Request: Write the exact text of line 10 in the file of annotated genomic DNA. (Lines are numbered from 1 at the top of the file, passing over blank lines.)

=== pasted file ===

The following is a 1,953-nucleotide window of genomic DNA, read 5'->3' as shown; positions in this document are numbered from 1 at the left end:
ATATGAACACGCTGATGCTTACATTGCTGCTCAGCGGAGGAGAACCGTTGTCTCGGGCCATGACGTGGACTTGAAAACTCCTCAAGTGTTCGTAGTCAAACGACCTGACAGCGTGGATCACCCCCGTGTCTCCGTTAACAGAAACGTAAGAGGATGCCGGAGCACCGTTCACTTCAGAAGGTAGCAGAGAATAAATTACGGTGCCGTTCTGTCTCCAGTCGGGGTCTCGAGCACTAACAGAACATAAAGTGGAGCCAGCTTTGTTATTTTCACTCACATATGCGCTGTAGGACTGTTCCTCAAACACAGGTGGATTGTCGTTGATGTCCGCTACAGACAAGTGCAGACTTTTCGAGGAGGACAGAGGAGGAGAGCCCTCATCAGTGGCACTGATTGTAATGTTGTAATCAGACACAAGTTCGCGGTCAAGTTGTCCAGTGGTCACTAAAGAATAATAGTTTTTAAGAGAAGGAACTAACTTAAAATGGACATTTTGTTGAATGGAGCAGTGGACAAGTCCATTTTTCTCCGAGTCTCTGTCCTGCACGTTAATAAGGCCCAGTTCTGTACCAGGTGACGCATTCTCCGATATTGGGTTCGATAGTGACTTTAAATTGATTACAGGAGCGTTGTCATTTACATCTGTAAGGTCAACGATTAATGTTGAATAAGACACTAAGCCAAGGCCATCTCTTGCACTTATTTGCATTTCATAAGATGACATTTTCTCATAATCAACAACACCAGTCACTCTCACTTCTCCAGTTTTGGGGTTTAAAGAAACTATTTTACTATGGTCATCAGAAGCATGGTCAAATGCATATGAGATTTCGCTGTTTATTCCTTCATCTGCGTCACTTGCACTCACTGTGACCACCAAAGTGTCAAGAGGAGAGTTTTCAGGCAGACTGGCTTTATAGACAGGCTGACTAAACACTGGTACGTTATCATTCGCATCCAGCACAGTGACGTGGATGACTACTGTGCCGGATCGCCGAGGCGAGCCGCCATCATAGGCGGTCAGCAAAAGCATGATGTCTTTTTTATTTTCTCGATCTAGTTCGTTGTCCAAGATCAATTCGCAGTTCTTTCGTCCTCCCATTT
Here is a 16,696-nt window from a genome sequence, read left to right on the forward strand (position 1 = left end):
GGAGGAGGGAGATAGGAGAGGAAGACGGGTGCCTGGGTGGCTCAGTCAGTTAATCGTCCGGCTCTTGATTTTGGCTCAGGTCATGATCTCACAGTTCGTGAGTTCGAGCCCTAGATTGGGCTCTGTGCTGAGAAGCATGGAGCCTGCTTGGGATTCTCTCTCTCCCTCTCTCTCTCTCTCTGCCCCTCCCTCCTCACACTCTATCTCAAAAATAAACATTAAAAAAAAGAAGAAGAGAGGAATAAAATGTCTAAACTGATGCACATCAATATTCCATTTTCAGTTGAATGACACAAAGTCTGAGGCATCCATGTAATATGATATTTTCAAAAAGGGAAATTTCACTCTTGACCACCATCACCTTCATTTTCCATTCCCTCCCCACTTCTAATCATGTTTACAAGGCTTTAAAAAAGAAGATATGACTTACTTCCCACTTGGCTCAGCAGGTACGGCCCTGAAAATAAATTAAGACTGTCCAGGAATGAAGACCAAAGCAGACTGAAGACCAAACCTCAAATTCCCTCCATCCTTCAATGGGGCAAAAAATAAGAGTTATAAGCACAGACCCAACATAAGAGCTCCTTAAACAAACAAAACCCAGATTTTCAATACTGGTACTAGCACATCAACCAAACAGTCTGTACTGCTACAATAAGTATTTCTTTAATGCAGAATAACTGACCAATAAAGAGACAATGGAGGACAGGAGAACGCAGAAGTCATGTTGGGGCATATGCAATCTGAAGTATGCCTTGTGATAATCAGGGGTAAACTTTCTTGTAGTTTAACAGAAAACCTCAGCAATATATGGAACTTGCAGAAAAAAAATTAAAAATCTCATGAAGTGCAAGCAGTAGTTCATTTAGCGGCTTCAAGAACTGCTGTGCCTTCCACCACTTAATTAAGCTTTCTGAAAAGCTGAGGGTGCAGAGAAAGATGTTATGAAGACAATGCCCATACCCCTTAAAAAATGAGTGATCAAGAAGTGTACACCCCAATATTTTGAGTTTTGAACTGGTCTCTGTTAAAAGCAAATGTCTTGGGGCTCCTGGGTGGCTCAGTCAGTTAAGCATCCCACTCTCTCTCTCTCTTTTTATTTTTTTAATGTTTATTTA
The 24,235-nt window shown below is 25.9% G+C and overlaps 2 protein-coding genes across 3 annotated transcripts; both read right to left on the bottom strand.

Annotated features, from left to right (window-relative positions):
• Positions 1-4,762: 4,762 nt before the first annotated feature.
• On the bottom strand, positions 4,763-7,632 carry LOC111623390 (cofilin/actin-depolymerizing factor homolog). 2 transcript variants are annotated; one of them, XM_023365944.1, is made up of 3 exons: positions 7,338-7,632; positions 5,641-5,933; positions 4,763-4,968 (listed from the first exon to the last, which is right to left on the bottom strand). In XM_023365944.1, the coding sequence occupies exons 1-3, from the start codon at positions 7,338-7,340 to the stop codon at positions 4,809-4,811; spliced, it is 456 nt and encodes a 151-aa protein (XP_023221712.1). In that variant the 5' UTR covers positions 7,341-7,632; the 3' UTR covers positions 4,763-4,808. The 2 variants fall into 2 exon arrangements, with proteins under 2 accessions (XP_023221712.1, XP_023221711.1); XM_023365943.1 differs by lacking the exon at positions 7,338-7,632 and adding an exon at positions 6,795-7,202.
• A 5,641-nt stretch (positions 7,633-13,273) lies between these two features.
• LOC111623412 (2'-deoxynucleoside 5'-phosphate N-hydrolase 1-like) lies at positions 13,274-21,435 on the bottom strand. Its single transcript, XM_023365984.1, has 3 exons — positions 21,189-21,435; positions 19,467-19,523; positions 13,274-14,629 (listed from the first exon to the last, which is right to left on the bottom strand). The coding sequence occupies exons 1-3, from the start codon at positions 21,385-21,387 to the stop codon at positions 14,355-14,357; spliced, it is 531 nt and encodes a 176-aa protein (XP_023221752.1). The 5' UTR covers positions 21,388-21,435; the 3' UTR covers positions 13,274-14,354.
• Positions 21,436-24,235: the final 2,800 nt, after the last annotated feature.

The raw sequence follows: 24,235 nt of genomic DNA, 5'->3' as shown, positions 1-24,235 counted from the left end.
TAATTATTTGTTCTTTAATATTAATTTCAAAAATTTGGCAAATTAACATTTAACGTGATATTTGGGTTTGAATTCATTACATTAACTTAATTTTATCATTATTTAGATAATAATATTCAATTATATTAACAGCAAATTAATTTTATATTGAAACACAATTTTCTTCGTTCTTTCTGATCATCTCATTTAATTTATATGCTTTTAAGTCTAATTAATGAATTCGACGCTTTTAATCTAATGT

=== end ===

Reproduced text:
• LOC111623412 (2'-deoxynucleoside 5'-phosphate N-hydrolase 1-like) lies at positions 13,274-21,435 on the bottom strand. Its single transcript, XM_023365984.1, has 3 exons — positions 21,189-21,435; positions 19,467-19,523; positions 13,274-14,629 (listed from the first exon to the last, which is right to left on the bottom strand). The coding sequence occupies exons 1-3, from the start codon at positions 21,385-21,387 to the stop codon at positions 14,355-14,357; spliced, it is 531 nt and encodes a 176-aa protein (XP_023221752.1). The 5' UTR covers positions 21,388-21,435; the 3' UTR covers positions 13,274-14,354.